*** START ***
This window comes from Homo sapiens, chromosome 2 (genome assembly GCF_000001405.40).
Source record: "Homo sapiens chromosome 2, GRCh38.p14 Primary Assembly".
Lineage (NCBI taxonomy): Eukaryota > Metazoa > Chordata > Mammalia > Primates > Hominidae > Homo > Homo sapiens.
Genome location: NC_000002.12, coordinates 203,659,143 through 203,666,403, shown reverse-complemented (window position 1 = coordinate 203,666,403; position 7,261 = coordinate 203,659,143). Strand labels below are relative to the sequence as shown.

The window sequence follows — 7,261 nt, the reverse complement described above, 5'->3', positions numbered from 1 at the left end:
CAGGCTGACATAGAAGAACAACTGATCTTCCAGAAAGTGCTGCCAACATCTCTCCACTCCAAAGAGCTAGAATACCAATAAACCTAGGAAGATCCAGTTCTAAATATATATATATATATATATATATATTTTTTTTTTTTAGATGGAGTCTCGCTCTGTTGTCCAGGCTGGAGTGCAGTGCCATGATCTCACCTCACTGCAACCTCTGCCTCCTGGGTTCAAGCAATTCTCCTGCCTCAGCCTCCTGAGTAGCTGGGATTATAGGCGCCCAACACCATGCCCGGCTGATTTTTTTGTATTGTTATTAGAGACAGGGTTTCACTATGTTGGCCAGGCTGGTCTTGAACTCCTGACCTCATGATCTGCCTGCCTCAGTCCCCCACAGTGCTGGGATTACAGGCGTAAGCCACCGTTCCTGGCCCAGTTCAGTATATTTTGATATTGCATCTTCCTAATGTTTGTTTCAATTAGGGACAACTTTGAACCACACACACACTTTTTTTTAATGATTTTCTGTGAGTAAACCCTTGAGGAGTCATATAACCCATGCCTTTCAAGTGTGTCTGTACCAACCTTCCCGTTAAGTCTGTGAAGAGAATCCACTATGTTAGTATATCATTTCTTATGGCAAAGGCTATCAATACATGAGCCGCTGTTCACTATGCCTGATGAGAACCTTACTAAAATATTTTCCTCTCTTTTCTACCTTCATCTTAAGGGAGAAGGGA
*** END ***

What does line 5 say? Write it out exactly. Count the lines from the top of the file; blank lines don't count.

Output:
The window sequence follows — 7,261 nt, the reverse complement described above, 5'->3', positions numbered from 1 at the left end: